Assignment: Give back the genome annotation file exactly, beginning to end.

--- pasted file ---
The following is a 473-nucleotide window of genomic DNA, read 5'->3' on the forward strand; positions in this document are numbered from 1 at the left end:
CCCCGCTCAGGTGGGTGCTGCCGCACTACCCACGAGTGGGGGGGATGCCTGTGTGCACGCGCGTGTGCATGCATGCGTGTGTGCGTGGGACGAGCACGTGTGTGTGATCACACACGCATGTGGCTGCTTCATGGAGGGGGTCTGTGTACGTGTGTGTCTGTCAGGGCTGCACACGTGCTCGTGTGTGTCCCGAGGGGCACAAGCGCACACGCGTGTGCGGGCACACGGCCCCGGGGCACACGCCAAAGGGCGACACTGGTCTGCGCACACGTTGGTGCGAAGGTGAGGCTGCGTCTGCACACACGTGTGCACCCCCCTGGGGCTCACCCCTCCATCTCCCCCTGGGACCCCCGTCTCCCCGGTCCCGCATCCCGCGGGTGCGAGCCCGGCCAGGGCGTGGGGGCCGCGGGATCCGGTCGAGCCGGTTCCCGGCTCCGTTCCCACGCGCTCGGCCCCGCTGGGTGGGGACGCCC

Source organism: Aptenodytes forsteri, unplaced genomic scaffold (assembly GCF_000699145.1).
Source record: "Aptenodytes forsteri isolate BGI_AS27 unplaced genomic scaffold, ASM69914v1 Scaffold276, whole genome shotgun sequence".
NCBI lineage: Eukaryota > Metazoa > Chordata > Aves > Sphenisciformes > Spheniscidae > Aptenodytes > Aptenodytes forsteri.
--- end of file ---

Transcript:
The following is a 473-nucleotide window of genomic DNA, read 5'->3' on the forward strand; positions in this document are numbered from 1 at the left end:
CCCCGCTCAGGTGGGTGCTGCCGCACTACCCACGAGTGGGGGGGATGCCTGTGTGCACGCGCGTGTGCATGCATGCGTGTGTGCGTGGGACGAGCACGTGTGTGTGATCACACACGCATGTGGCTGCTTCATGGAGGGGGTCTGTGTACGTGTGTGTCTGTCAGGGCTGCACACGTGCTCGTGTGTGTCCCGAGGGGCACAAGCGCACACGCGTGTGCGGGCACACGGCCCCGGGGCACACGCCAAAGGGCGACACTGGTCTGCGCACACGTTGGTGCGAAGGTGAGGCTGCGTCTGCACACACGTGTGCACCCCCCTGGGGCTCACCCCTCCATCTCCCCCTGGGACCCCCGTCTCCCCGGTCCCGCATCCCGCGGGTGCGAGCCCGGCCAGGGCGTGGGGGCCGCGGGATCCGGTCGAGCCGGTTCCCGGCTCCGTTCCCACGCGCTCGGCCCCGCTGGGTGGGGACGCCC

Source organism: Aptenodytes forsteri, unplaced genomic scaffold (assembly GCF_000699145.1).
Source record: "Aptenodytes forsteri isolate BGI_AS27 unplaced genomic scaffold, ASM69914v1 Scaffold276, whole genome shotgun sequence".
NCBI lineage: Eukaryota > Metazoa > Chordata > Aves > Sphenisciformes > Spheniscidae > Aptenodytes > Aptenodytes forsteri.